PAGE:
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Buckle Up! Seat Belts—In Front and Back Seats—Save Teen Lives

If you are the worried parent of a new driver, this probably will not surprise you. Car accidents are the leading cause of mortality among U.S. teenagers. In fact, they account for one third of all deaths of young people between ages 12 and 19.

More startling, perhaps, is the fact that more than half of teens who died in car accidents in 2016 (the most recent data available) were not wearing seatbelts, according to the National Highway Traffic Safety Administration.

Clearly seat belt use is a problem for adolescent drivers. Why aren’t teenagers wearing their seat belts?

2 Reasons Why Teens Don’t Wear Seatbelts:

1. Teens are tired.

Researchers have linked lack of sleep—meaning seven or fewer hours a night— to bad decision making, such as texting and driving, riding with a driver who has been drinking, or not wearing a seat belt.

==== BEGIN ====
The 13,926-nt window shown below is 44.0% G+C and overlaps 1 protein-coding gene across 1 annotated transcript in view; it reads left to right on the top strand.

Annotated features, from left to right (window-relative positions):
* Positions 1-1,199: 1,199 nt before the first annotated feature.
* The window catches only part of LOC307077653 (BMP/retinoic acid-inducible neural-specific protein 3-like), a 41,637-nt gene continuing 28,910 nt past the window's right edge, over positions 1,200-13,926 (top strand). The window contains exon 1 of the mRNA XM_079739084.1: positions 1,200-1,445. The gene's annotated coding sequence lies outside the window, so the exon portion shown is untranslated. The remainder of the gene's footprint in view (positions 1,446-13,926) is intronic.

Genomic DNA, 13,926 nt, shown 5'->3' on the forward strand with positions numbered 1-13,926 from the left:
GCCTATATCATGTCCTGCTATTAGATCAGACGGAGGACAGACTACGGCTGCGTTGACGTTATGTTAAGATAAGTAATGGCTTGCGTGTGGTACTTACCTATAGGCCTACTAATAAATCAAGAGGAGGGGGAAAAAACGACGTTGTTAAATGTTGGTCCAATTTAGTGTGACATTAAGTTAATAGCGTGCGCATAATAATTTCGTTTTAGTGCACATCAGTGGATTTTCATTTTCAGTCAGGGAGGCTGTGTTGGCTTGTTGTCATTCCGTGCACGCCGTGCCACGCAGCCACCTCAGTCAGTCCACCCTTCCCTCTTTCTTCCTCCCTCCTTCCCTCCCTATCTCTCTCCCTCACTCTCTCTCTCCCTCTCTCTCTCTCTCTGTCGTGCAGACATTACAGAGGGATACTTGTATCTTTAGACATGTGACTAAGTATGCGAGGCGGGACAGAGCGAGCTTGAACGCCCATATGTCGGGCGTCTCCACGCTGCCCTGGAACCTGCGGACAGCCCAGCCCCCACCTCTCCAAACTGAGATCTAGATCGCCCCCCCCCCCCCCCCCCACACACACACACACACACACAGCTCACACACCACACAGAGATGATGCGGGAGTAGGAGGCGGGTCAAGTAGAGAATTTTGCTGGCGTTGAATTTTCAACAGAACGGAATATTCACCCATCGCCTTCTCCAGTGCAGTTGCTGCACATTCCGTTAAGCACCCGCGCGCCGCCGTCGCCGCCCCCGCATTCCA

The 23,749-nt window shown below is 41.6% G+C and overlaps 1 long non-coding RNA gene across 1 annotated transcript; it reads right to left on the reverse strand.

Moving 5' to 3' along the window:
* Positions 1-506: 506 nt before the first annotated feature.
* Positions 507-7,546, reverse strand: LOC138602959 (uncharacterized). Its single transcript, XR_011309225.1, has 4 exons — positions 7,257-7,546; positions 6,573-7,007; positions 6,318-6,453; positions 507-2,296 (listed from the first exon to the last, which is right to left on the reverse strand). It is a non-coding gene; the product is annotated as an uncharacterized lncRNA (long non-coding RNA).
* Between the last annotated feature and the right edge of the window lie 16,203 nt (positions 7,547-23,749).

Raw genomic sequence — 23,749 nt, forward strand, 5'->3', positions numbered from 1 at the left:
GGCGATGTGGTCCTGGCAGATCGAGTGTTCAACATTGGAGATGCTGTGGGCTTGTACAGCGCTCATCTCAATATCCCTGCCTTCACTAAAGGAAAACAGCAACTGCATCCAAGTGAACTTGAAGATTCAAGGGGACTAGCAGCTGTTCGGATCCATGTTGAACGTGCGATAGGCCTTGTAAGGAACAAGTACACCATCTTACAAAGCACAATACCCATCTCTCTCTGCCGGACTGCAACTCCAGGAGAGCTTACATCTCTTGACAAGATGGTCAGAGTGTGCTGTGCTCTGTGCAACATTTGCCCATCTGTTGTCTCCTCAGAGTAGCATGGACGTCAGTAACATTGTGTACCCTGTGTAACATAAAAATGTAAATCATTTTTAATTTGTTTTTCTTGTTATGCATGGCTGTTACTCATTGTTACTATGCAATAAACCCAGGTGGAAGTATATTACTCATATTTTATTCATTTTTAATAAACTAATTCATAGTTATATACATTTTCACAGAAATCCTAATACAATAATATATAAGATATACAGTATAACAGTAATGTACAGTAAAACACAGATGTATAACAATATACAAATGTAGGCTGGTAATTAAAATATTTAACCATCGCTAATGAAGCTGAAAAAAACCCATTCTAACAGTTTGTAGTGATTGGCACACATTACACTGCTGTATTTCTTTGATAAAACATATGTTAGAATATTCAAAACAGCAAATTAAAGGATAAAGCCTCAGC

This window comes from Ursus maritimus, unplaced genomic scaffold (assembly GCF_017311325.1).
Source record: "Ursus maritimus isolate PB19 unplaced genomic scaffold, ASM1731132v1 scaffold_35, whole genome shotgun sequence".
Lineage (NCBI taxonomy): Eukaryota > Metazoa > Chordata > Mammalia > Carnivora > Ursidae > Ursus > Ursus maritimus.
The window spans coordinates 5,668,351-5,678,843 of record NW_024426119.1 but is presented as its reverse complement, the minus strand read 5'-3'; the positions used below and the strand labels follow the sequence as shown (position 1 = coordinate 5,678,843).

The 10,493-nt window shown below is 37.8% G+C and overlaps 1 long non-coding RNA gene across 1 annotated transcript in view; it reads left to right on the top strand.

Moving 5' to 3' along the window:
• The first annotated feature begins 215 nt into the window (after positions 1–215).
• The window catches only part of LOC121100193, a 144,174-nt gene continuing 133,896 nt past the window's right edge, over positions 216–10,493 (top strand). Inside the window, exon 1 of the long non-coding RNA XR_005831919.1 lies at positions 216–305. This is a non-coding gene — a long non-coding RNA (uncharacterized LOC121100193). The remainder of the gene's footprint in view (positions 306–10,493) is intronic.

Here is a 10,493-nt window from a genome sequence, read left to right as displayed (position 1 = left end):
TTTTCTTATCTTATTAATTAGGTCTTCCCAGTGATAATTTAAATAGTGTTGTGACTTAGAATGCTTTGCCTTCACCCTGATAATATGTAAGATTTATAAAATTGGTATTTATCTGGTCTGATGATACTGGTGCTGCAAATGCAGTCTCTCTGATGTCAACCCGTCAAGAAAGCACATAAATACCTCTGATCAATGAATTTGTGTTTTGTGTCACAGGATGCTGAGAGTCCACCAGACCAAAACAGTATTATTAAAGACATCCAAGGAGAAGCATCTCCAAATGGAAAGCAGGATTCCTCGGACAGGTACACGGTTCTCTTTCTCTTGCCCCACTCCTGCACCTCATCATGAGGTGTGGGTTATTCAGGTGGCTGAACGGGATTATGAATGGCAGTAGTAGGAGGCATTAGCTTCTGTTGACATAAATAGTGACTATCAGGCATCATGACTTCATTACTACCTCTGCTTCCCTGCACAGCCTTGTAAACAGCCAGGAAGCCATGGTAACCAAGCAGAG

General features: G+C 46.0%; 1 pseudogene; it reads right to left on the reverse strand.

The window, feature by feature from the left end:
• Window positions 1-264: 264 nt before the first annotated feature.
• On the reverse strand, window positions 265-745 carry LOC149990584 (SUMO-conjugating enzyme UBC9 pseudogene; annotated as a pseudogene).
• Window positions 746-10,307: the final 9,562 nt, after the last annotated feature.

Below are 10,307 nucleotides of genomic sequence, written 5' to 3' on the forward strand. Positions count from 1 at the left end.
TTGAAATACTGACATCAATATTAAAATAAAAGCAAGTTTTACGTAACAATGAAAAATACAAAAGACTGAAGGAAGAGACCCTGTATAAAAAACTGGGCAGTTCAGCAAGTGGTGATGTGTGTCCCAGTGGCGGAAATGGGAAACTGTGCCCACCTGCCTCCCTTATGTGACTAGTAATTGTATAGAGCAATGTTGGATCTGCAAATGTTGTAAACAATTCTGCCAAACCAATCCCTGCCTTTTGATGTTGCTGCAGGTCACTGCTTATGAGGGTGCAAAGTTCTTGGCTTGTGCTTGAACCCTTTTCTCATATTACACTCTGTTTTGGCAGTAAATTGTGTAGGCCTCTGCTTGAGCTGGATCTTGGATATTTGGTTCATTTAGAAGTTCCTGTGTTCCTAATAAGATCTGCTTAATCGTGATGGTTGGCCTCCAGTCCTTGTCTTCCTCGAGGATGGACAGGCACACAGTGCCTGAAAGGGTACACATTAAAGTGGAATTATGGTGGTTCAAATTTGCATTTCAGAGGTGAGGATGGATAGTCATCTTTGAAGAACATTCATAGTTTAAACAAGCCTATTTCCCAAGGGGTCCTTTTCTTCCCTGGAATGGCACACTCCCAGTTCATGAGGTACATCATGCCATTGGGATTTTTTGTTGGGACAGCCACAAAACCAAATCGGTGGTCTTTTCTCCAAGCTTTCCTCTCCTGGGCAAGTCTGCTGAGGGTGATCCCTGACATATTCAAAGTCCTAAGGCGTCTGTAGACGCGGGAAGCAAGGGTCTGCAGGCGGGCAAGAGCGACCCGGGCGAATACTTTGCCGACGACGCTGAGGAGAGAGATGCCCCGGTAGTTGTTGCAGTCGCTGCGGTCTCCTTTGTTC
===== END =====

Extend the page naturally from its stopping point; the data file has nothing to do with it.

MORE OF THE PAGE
2. Rear seats may seem safer to teens.

Many passengers don’t realize they need to buckle up in back seats. A recent study examined fatalities involving back seat passengers. It found that 77% of teens who died were not wearing their seat belt at the time of the accident. Furthermore, during a collision, unrestrained rear passengers become projectiles that can nearly double the risk of death for front seat occupants.

What can parents do?

3 Ways Parents Can Encourage Teens to Wear Seatbelts:

1. Model safe behavior.

Do not take for granted that teens know certain safety precautions. Wendy Tischler Thomas, a certified child passenger safety technician, has a teenage daughter. “I’ve tried to lead by example as I’ve driven her friends over the past several years,” says Thomas. “I remind them to sit properly, not to turn around to talk to the backseat passengers, and never to lie down across the back seat.”

2. Set clear expectations.

Creating a parent-teen driving agreement can help families spell out expectations of driver behavior and set consequences for infractions. A ready-made agreement can be found at cdc.gov/parentsarethekey/agreement.

3. Share information.

While you do not want to scare your teen, sharing statistics from NHTSA about how seat belts save lives can influence behavior. Cold, hard facts are hard to dismiss.

Jack Cheng

Jack Cheng directs the Clemente Course in the Humanities in Boston. Follow him on twitter @jakcheng or on Facebook.